- Go for a walk on the Tayelet, or boardwalk, a path along the beach with a beautiful view of the port of Jaffa. The Tayelet’s wide sidewalks with swirling stone patterns are often filled with joggers and dog-walkers. Begin walking in the late afternoon and catch the sunset as you stroll.
- Wander through Neve Tzedek, the most European-looking section of Tel Aviv and one of the oldest, with recently renovated private homes, several upscale boutiques, and cafes lining the major streets.
- Walk along Rotschild Boulevard, known to be the most beautiful street in Tel Aviv. Rotschild has a pedestrian walkway where you can take in older gentlemen playing backgammon, grab a coffee at one of the stands lining the street, or look out at the packed restaurants and cafes.
- Check out Sheinkin street, filled with both upscale and vintage clothing stores, good restaurants, and the who’s who of young Israeli society.
-Blend in with the crowd at Shuk HaCarmel, the bustling food bazaar that sells everything from souvenirs to toys, fresh vegetables, spices, and fruits. Don’t be put off by the screaming vendors, it is simply part of the local charm.
- Stroll through the old port of Jaffa, the predominantly Arab district at the south of Tel Aviv, where you can enjoy views of the rest of the city or walk through Shuk HaPishpishim, the local flea market. While Israelis often enjoy debating where you can find the best hummus in Tel Aviv, the popular majority has settled on Abu Hassan in Jaffa. Don’t expect a calm sit-down experience, as Abu Hassan usually has long lines and the waiters will slam down large dishes of hummus in front of you, expecting you to scarf down the hummus as part of a virtual assembly line of patrons. The menu consists of only two types of hummus, of which I recommend the Mesabacha.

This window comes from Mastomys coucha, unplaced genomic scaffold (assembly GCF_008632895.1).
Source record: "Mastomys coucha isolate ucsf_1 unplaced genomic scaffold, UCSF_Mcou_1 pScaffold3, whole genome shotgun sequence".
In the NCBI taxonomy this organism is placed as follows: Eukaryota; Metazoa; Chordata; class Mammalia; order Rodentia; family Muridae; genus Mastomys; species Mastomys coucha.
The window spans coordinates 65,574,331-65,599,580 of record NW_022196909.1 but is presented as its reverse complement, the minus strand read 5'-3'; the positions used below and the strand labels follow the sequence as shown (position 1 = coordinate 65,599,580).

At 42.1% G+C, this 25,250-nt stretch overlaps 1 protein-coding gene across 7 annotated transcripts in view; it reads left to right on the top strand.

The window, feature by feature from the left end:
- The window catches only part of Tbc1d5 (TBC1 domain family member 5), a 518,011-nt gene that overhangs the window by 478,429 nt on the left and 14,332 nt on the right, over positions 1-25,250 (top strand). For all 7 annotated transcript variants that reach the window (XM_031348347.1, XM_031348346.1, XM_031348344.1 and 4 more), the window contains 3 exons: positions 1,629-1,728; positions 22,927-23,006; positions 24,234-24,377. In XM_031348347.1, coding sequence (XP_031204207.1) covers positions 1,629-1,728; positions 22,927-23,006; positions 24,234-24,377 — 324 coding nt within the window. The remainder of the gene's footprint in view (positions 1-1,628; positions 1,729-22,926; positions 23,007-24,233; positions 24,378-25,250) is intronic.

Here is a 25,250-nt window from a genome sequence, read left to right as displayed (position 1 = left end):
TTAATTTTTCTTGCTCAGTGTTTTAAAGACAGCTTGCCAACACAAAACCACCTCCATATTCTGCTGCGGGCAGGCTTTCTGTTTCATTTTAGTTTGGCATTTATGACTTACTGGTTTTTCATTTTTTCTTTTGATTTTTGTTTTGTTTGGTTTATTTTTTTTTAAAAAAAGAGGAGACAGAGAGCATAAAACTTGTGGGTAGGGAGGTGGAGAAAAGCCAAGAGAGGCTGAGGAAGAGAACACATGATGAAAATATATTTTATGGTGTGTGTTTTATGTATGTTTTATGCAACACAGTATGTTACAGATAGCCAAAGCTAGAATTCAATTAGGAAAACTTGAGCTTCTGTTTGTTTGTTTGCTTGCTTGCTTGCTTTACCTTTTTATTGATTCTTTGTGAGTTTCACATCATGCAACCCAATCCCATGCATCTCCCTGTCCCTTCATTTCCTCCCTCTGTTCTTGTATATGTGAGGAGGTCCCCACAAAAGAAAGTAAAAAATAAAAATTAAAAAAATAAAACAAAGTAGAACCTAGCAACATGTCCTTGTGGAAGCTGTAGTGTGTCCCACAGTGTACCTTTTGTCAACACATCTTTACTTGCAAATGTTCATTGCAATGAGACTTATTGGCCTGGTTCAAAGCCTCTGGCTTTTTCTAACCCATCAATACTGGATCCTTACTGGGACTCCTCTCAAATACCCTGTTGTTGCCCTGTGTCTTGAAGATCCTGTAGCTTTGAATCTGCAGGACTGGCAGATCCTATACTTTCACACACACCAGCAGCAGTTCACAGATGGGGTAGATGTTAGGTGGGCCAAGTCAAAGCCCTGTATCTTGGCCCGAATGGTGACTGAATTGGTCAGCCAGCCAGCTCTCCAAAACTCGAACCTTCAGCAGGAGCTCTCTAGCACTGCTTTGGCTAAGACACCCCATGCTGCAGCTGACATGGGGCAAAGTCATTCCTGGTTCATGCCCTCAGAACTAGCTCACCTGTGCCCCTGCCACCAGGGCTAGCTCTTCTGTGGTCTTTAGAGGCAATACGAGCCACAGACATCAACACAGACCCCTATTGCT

-See the city on two wheels. Tel Aviv has recently installed rent-a-bike stands called Tel-O-Fun throughout the city, which are a very convenient way to blend in the locals and cover more ground while exploring the city.
In recent years the Israeli culinary industry has exploded, now offering a wide variety of cuisines from Middle Eastern inspired tapas to gourmet French cuisine. While there are several more amazing restaurants than could be included on this list, these are some of my favorites.
HaSalon (Ultra High End)– Celebrity chef Eyal Shani’s exclusive restaurant (open only two days a week) seeks to resemble a living room. The restaurant serves the most exquisite gourmet cuisine with a special emphasis on fresh vegetables, meats, and fish with a Middle Eastern twist. The ambience is unparalleled as you watch the chefs work in their open kitchen, pound carpaccio on your table with a rock, and even dance on the tables to music provided by their in-house DJ.
Messa (Ultra High End)– Situated on Rehov Ha’arbaa, Messa is well known as one of Israel’s finest gourmet restaurants serving Nouvelle French cuisine. The restaurant’s beautiful stark white décor, long flowing drapes, and marble floors set the stage for artfully crafted dishes and extensive wine list. While the menu changes often, prepare to enjoy dishes such as truffle ravioli with lemon cream and olives, caramelized foie gras with tahini paste and date honey, or seafood couscous in crab and lemon thyme broth. If you prefer a more casual yet trendy atmosphere, you can also check out at Messa’s sleek black-on-black bar next door.